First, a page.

Researchers measure the carryover effect of last year’s record nutrient runoff
By Summit Voice
SUMMIT COUNTY — Although this year’s oxygen-starved dead zone in the Gulf of Mexico may be smaller than in recent years because of a drier-than-average spring in the Midwest, the long-term trend of nutrient loading hasn’t changed, according to University of Michigan researchers who recently modeled the predicted impacts of this year’s runoff.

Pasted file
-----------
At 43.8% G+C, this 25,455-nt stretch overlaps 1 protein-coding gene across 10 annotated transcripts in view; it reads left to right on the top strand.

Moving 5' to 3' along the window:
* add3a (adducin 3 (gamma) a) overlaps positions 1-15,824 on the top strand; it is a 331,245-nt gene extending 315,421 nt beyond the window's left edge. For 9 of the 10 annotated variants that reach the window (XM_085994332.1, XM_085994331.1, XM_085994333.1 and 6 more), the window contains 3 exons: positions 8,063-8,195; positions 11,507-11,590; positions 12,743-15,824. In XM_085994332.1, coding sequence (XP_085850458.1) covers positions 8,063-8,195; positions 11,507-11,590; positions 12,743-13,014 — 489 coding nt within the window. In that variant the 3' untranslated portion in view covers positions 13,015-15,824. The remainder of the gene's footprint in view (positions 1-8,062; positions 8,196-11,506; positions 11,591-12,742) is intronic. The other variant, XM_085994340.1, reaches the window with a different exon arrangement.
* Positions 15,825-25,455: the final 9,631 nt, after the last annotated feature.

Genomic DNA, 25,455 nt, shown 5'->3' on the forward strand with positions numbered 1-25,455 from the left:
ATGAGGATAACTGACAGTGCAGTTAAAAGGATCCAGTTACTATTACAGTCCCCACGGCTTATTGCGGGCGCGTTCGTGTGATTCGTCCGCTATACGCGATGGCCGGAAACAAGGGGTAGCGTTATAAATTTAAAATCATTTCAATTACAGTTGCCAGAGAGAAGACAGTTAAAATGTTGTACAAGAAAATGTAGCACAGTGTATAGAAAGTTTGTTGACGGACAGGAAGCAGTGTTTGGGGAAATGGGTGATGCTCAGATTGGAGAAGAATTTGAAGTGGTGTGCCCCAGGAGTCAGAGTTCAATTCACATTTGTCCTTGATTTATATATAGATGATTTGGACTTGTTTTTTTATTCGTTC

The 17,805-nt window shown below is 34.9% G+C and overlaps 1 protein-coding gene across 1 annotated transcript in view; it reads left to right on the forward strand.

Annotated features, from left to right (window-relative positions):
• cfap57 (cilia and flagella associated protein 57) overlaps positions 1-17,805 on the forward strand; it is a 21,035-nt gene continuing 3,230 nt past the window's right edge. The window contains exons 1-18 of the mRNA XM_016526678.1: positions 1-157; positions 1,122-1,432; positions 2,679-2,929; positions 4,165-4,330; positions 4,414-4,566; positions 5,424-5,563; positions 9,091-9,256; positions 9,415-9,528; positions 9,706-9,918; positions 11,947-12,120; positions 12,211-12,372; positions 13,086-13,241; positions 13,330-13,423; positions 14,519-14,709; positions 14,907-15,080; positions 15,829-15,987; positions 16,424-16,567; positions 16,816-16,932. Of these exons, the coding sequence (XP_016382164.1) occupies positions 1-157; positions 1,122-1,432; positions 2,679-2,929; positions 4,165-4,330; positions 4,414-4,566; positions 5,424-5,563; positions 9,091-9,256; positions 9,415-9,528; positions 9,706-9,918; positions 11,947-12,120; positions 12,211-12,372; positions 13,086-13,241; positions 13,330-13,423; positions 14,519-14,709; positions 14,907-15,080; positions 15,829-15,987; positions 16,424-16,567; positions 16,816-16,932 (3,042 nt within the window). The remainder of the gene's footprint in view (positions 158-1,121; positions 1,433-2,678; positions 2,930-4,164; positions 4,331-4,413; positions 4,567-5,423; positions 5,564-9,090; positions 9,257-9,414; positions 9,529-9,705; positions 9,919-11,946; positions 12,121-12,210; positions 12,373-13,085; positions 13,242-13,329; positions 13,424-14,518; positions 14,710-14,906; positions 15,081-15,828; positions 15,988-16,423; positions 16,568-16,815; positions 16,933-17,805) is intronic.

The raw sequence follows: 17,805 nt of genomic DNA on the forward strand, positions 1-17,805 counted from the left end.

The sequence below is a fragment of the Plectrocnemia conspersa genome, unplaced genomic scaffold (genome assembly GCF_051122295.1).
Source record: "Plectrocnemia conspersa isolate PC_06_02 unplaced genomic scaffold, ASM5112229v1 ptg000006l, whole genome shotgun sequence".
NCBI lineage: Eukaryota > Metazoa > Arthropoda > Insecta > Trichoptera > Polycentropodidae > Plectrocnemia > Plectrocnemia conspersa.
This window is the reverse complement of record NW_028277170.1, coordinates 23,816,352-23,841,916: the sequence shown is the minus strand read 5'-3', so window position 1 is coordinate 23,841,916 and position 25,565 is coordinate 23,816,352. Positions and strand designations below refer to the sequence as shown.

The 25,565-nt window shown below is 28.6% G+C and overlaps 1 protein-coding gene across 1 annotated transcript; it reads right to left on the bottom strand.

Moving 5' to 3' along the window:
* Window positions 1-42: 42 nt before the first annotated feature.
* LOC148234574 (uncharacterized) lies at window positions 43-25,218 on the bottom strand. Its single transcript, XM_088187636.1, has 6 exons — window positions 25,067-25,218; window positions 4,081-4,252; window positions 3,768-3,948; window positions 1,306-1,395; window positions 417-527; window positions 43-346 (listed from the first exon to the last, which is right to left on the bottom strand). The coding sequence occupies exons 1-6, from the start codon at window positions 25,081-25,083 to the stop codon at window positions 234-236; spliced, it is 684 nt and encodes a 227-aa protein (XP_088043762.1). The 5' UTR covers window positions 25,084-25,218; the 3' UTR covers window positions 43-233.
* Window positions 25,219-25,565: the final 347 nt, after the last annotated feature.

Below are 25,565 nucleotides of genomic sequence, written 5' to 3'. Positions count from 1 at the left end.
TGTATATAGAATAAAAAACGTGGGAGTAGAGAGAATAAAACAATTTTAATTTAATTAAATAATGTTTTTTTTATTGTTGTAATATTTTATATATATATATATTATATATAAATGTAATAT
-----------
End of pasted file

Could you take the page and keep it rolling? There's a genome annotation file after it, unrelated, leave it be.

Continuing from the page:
The amount of nitrogen, mainly from agricultural fertilizers, entering the Gulf of Mexico each spring has increased about 300 percent since the 1960s. This year’s Gulf dead zone could be the second-smallest on record, but it’s still predicted to cover about 1,200 miles, about the size of Rhode Island.
But a second dead-zone forecast issued by a NOAA-supported team from the Louisiana Universities Marine Consortium and Louisiana State University, predicts a much larger 2012 Gulf dead zone of 6,213 square miles. Continue reading “Environment: How big will this year’s Gulf dead zone be?”